With the previous post on the fourth pillar, I have reached the “end” of the design posts. To review, these were:
- Coherent – cohesive, comprehendible, standards based, names/datatypes all make sense, needs little documentation
- Normal – normalized as much as possible without harming usability/performance (based on testing)
- Fundamentally Sound – fundamental rules enforced such that you don’t have to check datatypes, base domains, relationships, etc
- Documented – Anything that cannot be gather from the previous four is written down and/or diagrammed for others
When you are looking at a database that you have NO idea what it does, or why it exists, these things I have so far outlined will be the sorts of things you notice first. If NOT(normalized AND understandable AND data protected AND documented) = TRUE, then you will feel it and really hope that you are an hours based contractor with your highest rate and a set time to pack up and head elsewhere richer than a . If the opposite is true, being an employee for that company is where you want to be.
Looking back, one thing stands out to me as a possible (reasonable) concern. I didn’t include anything about “complete”. By the time my next edition of “Pro SQL Server 2008 Relational Database Design and Implementation” rolls around, it might. However, my initial thinking was that these were characteristics beyond the basic “it must at least work” benchmark that should be obvious to any semi-logical human being (which I suppose limits the gene pool, but at least most readers of my book who don’t misunderstand the term data model as a social activity will meet that requirement). I sort of hope it goes without saying to those folks that a database cannot be a good database without it serving the needs of the users. The only thing I am trying to point out in these pillars is to ascertain how cleanly the database does that task.
I also think that I might do some rearranging to make Normal and Sound Theory as the foundation and just have six pillars. Either way, things will change.
For example, if you were modeling a time entry system, no matter how normalized, understandable, data protected and documented your system was, if you failed to capture who was entering time and the employees never got paid, your database would suck. In fact, I would go so far as to warn you to expect a large group of people at your door with pitchforks and torches ready to give you an alternate meaning to the term “perforated colon” or at least a crash course in database design/implementation.
The thing is that anyone building a system to capture employee’s time and getting them paid would do a certain set of things, even if the entire system was done on paper. The fact is, rare is the case that a system is created that won’t minimally do the task that was originally asked for in some reasonably decent manner. In fact, this can, as a person who wants to get it done right, be your biggest enemy. Getting it done well can easily take a back seat to just getting it done. Worse still, there is some truth to the logic to this statement. As the old saying goes:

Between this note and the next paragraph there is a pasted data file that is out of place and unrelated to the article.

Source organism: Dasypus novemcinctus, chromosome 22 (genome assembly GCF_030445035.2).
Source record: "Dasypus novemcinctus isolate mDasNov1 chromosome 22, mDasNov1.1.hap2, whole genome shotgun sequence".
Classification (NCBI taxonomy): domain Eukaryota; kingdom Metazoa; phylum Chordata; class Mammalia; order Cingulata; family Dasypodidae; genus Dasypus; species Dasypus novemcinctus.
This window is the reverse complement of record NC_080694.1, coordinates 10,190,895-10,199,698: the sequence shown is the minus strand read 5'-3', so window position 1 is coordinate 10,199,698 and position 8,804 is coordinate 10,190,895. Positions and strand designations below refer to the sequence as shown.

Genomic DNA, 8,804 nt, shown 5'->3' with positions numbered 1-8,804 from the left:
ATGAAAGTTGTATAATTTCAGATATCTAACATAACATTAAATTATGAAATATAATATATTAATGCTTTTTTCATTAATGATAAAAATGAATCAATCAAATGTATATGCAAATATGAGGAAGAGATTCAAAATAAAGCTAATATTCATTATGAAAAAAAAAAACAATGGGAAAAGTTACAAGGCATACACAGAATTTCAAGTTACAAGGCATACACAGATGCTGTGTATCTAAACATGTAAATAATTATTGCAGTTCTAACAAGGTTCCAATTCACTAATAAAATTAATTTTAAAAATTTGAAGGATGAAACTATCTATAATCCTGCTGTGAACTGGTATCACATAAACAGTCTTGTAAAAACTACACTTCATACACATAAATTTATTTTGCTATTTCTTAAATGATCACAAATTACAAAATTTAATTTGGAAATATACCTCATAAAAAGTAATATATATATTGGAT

Better is the enemy of good enough
Admiral of the Fleet of the Soviet Union Sergey Georgiyevich Gorshkov
But the problem with that saying is in the interpretation. What is “good enough”? To me, this lack of a definition of good enough is what derails a lot of projects where this is the sentiment. If you don’t define “good enough” as being a solid platform for growth and usability, this is pretty much a half truth, and a half truth is far more difficult to deal with than a complete lie.
And then she understood the devilish cunning of the enemies’ plan. By mixing a little truth with it they had made their lie far stronger.
C. S. Lewis, The Last Battle
As the architect of a system, just getting it done is NOT the goal. It is a very important step along the way to the actual goal, but it is not the goal. Malleable software that can grow and expand to meet the needs of the users now and in the future is the goal that serves your customers best. The cost of creating and managing software over months and years is often a lot more than is initally thought. The cost of having a human do the work on paper and filing cabinets can be more efficient and cheaper than poorly written, hard to manage software. Too often computers just turn a bunch of paper forms into bits and bytes rather than streamlining a process to make the computer do the work for you. Sometimes it is just protecting the jobs of others that causes this, but the fact is, eliminating a job of a person who pushes a button over and over every day will allow someone to be hired to do actual work (even the button pusher!) that can add to the bottom line, not simply waste resources.
The pillars were conceived a “catch phrase” to help think about how we can ease the process of getting the system built, created, and eventually maintained in a manner that helps the eventual product be useful for years to come, and in the process help you to become a respected member of your team, not the one who is talked about as a “good riddance” once you have finally left the company.